It is now a month since the criminal investigation into Manchester United and England forward Mason Greenwood was dropped and the general public remains none the wiser as to his future at Old Trafford.
Greenwood, 21, has not played for United since he was arrested in January 2022. He subsequently faced a police investigation but charges against him for attempted rape, assault occasioning actual bodily harm and controlling and coercive behaviour were discontinued by the Crown Prosecution Service in early February.
All three counts related to the same complainant, who is not identified in our reporting because, under UK law, she is entitled to anonymity for life. This is also why comments on this article are switched off. We can, however, provide some informed analysis of the conversations we have had with individuals familiar with the situation, none of whom are prepared to speak publicly due to the sensitivity of the discussions.
Upon the discontinuation of the charges, the CPS said that “a combination of the withdrawal of key witnesses and new material that came to light meant there was no longer a realistic prospect of conviction”.
While the criminal case may be over, Greenwood’s future as a footballer for United remains in the balance, with the club currently conducting its own investigation as they seek to build as full a picture as possible of the events that led to a complaint being made against him last year. This has involved United representatives meeting with Greenwood.
Mason Greenwood arrives for the first day of his trial at Manchester’s Minshull Street Crown Court in November (Photo: Cameron Smith/Getty Images)
A month after launching the investigation, the option of reintroducing Greenwood to the club’s first-team squad as part of a possible phased return to football does remain firmly under consideration, but club sources insist no decision has yet been taken and it is one of several options, including a parting of the ways, that remains possible.
Under the scenario Greenwood stays, United would be likely to follow a phased process, taking into account the sentiment of fan groups, sponsors and the women’s team at differing stages. It would include encouraging Greenwood to receive a form of counselling or therapy, ahead of a possible broader rehabilitation.
It has also been suggested that such an approach may also include exposing Greenwood to a television interview in which he is challenged on the events that have taken him to this point.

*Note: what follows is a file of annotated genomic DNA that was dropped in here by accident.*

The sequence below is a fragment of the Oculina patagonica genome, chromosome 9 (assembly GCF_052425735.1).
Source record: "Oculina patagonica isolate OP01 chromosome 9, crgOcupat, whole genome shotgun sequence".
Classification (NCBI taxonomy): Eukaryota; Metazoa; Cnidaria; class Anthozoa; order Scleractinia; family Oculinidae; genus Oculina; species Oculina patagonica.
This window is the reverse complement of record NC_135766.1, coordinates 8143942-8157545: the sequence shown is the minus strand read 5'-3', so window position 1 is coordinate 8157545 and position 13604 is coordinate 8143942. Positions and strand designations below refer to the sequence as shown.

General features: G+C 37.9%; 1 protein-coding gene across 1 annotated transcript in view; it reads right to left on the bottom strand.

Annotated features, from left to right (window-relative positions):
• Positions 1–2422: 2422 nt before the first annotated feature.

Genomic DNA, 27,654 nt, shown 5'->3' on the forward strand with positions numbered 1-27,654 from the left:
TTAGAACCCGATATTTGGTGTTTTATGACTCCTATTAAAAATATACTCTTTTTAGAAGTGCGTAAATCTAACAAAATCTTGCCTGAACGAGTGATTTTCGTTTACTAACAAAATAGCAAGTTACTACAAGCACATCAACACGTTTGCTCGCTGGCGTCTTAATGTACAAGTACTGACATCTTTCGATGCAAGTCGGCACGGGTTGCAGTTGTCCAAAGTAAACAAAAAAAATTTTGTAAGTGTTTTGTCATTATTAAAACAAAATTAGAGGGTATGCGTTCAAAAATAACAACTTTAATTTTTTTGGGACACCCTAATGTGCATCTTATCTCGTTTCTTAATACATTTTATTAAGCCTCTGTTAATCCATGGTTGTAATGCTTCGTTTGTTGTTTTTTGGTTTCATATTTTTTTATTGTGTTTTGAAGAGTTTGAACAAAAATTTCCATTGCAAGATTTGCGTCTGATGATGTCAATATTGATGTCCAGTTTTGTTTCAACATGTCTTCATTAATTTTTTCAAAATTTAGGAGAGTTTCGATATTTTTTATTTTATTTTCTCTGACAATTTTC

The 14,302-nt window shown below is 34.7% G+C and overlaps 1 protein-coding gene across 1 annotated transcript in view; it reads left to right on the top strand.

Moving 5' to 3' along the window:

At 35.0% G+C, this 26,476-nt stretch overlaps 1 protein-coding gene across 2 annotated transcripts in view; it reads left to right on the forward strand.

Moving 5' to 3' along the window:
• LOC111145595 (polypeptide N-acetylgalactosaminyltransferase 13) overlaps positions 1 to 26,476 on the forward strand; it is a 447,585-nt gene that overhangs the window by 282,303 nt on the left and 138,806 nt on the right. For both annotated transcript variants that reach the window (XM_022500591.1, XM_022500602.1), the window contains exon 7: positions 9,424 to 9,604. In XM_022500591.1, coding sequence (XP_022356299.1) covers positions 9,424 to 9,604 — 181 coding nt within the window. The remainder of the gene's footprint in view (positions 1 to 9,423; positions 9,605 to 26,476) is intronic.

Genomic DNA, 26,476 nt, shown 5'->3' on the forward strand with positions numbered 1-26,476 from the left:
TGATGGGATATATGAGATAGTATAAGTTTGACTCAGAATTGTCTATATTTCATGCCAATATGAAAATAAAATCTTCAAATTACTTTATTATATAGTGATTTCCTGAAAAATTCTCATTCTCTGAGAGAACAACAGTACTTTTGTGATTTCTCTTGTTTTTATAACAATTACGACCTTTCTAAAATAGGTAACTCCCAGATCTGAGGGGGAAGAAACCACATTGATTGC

Mason Greenwood, Manchester United and what happens now
The sources also added how, in the event that the club do decide to bring Greenwood back, United may seek to frame him as a young man who has made mistakes and is remorseful for his actions, while also believing they have a responsibility to help rehabilitate a player who has been on the club’s books since the age of six.
United declined to comment when approached for this report, other than pointing to the club’s statement last month in which they said: “The club will now conduct its own process before determining next steps. We will not make any further comment until that process is complete.”
Last weekend, The Sun newspaper reported that Greenwood is to become a father after his partner became pregnant. This follows previous reports in the same newspaper that Greenwood has reached out to United team-mates, including a meeting with former academy players and messages sent to senior United players on social media, all of which offers the impression of Greenwood attempting to bring more stability to his life.
Mason Greenwood had emerged as a player of huge potential at Manchester United (Photo: Chloe Knott – Danehouse/Getty Images)
While Manchester United declined to comment formally, club sources insisted there are no active discussions with broadcasters. They also said it is premature to say the club is, at this stage, leaning one way or another while the “process” is ongoing. As such, the prospect of severing ties also remains.